After WandaVision‘s trippy descent into the emotional depths of loss and grief via a tour of sitcom history, Marvel Studios gets back closer to its meat and potatoes basics with Falcon and the Winter Soldier, which picks up on what’s going on in Captain America’s corner of the MCU. But while this show trades androids and witches for spies and secret agents, Disney+ seems determined to maintain a more serious, grownup focus with these shows. One episode in and Falcon and the Winter Soldier is much more plaintive, quiet and surprising than you’d expect from a show with such a splashy name, lingering in the spaces where the Marvel movies tend to gloss over, tackling issues like PTSD and racial inequality in interesting ways.
In the first episode, most of the attention is on Sam Wilson, the Falcon, played by Anthony Mackie with cocksure determination. He’s still running high-flying errands for SHIELD but after the events of Avengers: Endgame, has decided to give Steve Rogers’ shield to the Smithsonian. Here, the shield is treated as an almost sacred token of America’s highest ideals, and although Captain America himself bequeathed it to Sam, he’s not comfortable with the legacy and, well, it belongs in a museum. Besides, he’s got more important things to do than be the new Captain America, like help save the family shrimp boat down in Louisiana, where his sister and her two kids are struggling to make ends meet. Locals are excited to have their world saving hometown hero back, but the banks aren’t about to approve a loan just because someone is an Avenger. The show lightly hints towards racial disparity in the banking system here, hopefully in ways it will explore further in upcoming episodes.
Someone who’s not interested in exploring much more is Bucky Barnes, the Winter Soldier (Sebastian Stan). Like his childhood best friend Captain America, Bucky is a relic from the 1940s still trying to figure out where he fits in modern America. Unlike Cap, Bucky is plagued with a seared conscience for the things he did while being mind controlled by Hydra. A lengthy scene with a state-mandated therapist (Amy Aquino, doing terrific work) reveals that Barnes is suffering from post traumatic stress disorder, and is attempting to find peace by righting the wrongs he committed over a half-century of being a covert assassin. Some of these things, like turning bad guys over to the feds, are easy enough. Others, as we see in a very poignant moment, are much harder.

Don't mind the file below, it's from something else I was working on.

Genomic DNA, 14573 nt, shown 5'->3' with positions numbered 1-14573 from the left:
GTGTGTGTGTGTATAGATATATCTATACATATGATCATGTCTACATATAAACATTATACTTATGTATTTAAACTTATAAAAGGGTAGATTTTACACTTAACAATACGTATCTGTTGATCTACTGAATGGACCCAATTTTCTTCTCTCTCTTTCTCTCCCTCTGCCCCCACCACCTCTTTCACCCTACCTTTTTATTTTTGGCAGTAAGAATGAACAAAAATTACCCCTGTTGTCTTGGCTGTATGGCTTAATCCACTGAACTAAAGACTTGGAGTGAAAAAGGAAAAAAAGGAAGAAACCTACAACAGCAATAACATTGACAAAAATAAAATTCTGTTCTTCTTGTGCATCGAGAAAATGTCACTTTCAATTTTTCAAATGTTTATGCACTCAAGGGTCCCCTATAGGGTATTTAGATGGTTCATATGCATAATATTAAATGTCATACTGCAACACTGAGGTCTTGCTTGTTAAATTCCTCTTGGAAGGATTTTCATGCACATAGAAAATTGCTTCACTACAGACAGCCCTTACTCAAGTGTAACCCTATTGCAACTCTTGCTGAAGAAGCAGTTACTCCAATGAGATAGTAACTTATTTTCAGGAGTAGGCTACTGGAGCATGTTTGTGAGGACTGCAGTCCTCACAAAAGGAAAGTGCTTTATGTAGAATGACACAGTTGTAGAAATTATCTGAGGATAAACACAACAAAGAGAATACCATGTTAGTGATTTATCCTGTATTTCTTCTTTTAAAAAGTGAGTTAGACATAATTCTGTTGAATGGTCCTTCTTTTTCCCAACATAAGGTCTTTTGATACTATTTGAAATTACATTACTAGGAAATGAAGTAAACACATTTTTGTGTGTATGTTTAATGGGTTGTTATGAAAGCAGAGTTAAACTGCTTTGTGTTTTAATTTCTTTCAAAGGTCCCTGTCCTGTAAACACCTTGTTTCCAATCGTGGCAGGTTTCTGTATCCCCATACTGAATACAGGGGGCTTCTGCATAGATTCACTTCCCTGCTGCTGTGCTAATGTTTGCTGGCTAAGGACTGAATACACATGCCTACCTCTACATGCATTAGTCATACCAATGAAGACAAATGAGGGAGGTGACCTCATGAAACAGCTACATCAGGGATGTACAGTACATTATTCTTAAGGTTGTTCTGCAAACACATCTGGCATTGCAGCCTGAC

This doesn’t leave much time for superheroics and outside of a spectacular opening sequence in the Middle East with Sam on a winged rescue mission, the first episode of Falcon and the Winter Soldier doesn’t do much action. There are a few hints of what’s to come. A group of online radicals called the Flag Smashers who are led by a super strong mystery man, and some questions about just what the U.S. Government intends to do with Cap’s shield. But for the most part, the first episode lingers on the everyday complications of being an Avenger and, more to the point, living in the shadow of a legend. Captain America is forever, but his legacy must be secured by his friends.
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The Great Sex Rescue: Sheila Gregoire
In a week that has put a tragic spotlight on the ways the Church talks about sex, Gregoire’s newly released The Great Sex Rescue offers an enormous help. Refreshing, bold and compassionate where other Christian books are often narrow, tired and didactic, The Great Sex Rescue has a lot of wisdom to offer to an institution in dire need of it. Available here.
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